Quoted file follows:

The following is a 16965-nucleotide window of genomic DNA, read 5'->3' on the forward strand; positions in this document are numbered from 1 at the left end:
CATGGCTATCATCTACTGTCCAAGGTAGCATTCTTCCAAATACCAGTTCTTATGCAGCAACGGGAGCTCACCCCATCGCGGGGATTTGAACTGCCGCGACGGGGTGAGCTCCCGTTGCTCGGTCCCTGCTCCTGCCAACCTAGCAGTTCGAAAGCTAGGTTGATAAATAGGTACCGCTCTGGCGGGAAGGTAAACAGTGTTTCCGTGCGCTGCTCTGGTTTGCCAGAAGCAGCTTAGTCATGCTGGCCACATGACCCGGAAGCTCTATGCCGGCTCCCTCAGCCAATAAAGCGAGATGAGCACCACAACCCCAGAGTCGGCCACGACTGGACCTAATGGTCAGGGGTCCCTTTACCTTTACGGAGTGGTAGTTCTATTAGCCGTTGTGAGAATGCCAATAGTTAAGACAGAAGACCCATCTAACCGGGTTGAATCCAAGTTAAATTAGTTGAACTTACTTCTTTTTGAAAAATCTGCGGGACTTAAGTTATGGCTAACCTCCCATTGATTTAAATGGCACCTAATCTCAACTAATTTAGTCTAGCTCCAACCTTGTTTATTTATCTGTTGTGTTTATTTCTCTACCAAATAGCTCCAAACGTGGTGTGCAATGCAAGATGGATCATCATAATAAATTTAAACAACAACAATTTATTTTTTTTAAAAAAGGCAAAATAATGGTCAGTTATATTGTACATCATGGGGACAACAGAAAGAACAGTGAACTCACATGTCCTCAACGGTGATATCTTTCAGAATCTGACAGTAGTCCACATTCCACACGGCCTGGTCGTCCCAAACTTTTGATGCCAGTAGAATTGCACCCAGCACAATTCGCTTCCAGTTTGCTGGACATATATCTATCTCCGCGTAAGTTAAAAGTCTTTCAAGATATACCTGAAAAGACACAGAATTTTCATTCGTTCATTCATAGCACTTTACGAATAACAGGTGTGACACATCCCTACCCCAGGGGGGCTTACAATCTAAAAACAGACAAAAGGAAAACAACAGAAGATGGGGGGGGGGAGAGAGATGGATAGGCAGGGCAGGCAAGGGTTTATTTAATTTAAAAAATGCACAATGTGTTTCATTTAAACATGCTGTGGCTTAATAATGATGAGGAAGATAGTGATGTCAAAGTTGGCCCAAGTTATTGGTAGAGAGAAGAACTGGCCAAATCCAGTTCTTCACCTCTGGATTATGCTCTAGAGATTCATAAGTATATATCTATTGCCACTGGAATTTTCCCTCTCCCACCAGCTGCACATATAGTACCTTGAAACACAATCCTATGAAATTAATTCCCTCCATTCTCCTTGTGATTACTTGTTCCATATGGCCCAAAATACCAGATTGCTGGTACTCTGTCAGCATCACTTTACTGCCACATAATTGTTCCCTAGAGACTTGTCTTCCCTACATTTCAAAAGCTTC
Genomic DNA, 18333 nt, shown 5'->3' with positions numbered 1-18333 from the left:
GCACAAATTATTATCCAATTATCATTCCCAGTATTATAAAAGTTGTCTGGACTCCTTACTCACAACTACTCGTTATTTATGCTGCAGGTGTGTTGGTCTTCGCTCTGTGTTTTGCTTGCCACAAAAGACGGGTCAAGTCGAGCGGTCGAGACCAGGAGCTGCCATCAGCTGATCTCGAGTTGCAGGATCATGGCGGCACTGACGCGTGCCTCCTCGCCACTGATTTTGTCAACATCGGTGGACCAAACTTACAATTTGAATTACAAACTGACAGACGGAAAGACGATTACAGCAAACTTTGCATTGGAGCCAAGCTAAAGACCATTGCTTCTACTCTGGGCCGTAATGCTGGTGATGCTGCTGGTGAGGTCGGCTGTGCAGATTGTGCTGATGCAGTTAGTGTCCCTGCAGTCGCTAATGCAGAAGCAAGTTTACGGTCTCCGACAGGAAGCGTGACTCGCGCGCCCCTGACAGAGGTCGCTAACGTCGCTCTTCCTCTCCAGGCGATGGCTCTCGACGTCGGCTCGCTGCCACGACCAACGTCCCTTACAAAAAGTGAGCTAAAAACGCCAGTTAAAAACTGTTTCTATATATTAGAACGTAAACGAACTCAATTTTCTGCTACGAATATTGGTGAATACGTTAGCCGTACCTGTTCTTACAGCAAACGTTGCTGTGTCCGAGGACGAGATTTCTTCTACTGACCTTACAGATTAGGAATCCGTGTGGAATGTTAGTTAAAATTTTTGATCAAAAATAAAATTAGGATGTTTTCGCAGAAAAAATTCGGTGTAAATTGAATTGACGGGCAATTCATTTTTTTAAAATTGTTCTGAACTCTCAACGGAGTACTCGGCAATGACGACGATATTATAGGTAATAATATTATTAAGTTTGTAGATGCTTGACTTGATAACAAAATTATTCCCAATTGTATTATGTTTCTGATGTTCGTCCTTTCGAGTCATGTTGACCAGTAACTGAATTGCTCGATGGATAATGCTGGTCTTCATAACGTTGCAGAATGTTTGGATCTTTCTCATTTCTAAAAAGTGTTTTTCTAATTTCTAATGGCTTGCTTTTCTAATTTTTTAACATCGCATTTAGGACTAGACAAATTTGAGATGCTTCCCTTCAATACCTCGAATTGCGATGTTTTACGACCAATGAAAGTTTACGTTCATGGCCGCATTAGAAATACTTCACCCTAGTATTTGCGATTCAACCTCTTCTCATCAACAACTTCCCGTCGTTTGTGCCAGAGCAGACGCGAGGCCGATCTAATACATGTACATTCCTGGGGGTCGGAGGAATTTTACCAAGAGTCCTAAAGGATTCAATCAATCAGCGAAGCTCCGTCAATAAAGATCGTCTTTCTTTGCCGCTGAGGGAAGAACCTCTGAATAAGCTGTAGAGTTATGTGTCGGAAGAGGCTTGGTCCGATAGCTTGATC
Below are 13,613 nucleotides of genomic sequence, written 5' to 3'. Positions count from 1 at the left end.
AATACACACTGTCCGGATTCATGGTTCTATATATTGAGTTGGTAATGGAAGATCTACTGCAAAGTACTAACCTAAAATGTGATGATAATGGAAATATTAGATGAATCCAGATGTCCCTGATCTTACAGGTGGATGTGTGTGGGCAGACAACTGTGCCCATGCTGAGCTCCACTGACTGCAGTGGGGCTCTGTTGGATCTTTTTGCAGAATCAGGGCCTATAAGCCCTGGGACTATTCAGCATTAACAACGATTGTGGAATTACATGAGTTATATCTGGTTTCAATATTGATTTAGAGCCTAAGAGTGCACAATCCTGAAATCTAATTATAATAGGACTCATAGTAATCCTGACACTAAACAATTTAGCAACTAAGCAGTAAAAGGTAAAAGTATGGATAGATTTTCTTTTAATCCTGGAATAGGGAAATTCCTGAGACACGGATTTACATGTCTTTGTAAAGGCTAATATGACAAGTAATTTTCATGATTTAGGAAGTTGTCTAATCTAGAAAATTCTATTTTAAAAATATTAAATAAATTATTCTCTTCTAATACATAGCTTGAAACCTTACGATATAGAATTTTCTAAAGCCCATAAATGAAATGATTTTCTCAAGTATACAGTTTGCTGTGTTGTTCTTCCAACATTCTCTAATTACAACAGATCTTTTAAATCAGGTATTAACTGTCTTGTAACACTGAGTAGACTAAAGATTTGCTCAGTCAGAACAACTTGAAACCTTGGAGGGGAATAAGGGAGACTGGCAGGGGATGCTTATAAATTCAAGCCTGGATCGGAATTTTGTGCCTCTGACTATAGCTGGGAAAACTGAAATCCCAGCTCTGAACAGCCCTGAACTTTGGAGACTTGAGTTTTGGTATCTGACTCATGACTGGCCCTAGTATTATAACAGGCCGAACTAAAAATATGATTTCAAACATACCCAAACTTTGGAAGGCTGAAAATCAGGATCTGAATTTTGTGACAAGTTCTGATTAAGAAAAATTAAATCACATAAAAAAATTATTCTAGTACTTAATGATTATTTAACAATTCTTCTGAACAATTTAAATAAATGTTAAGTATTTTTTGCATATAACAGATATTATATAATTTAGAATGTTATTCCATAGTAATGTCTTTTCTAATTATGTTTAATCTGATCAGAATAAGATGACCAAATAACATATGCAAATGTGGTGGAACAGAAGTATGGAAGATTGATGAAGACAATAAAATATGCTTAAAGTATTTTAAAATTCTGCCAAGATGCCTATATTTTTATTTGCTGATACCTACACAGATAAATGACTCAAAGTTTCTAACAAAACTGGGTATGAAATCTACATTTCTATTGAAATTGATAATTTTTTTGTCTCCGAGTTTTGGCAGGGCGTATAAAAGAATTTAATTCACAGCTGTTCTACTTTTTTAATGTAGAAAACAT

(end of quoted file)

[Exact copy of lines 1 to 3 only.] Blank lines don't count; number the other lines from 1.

The following is a 16965-nucleotide window of genomic DNA, read 5'->3' on the forward strand; positions in this document are numbered from 1 at the left end:
CATGGCTATCATCTACTGTCCAAGGTAGCATTCTTCCAAATACCAGTTCTTATGCAGCAACGGGAGCTCACCCCATCGCGGGGATTTGAACTGCCGCGACGGGGTGAGCTCCCGTTGCTCGGTCCCTGCTCCTGCCAACCTAGCAGTTCGAAAGCTAGGTTGATAAATAGGTACCGCTCTGGCGGGAAGGTAAACAGTGTTTCCGTGCGCTGCTCTGGTTTGCCAGAAGCAGCTTAGTCATGCTGGCCACATGACCCGGAAGCTCTATGCCGGCTCCCTCAGCCAATAAAGCGAGATGAGCACCACAACCCCAGAGTCGGCCACGACTGGACCTAATGGTCAGGGGTCCCTTTACCTTTACGGAGTGGTAGTTCTATTAGCCGTTGTGAGAATGCCAATAGTTAAGACAGAAGACCCATCTAACCGGGTTGAATCCAAGTTAAATTAGTTGAACTTACTTCTTTTTGAAAAATCTGCGGGACTTAAGTTATGGCTAACCTCCCATTGATTTAAATGGCACCTAATCTCAACTAATTTAGTCTAGCTCCAACCTTGTTTATTTATCTGTTGTGTTTATTTCTCTACCAAATAGCTCCAAACGTGGTGTGCAATGCAAGATGGATCATCATAATAAATTTAAACAACAACAATTTATTTTTTTTAAAAAAGGCAAAATAATGGTCAGTTATATTGTACATCATGGGGACAACAGAAAGAACAGTGAACTCACATGTCCTCAACGGTGATATCTTTCAGAATCTGACAGTAGTCCACATTCCACACGGCCTGGTCGTCCCAAACTTTTGATGCCAGTAGAATTGCACCCAGCACAATTCGCTTCCAGTTTGCTGGACATATATCTATCTCCGCGTAAGTTAAAAGTCTTTCAAGATATACCTGAAAAGACACAGAATTTTCATTCGTTCATTCATAGCACTTTACGAATAACAGGTGTGACACATCCCTACCCCAGGGGGGCTTACAATCTAAAAACAGACAAAAGGAAAACAACAGAAGATGGGGGGGGGGAGAGAGATGGATAGGCAGGGCAGGCAAGGGTTTATTTAATTTAAAAAATGCACAATGTGTTTCATTTAAACATGCTGTGGCTTAATAATGATGAGGAAGATAGTGATGTCAAAGTTGGCCCAAGTTATTGGTAGAGAGAAGAACTGGCCAAATCCAGTTCTTCACCTCTGGATTATGCTCTAGAGATTCATAAGTATATATCTATTGCCACTGGAATTTTCCCTCTCCCACCAGCTGCACATATAGTACCTTGAAACACAATCCTATGAAATTAATTCCCTCCATTCTCCTTGTGATTACTTGTTCCATATGGCCCAAAATACCAGATTGCTGGTACTCTGTCAGCATCACTTTACTGCCACATAATTGTTCCCTAGAGACTTGTCTTCCCTACATTTCAAAAGCTTC
Genomic DNA, 18333 nt, shown 5'->3' with positions numbered 1-18333 from the left: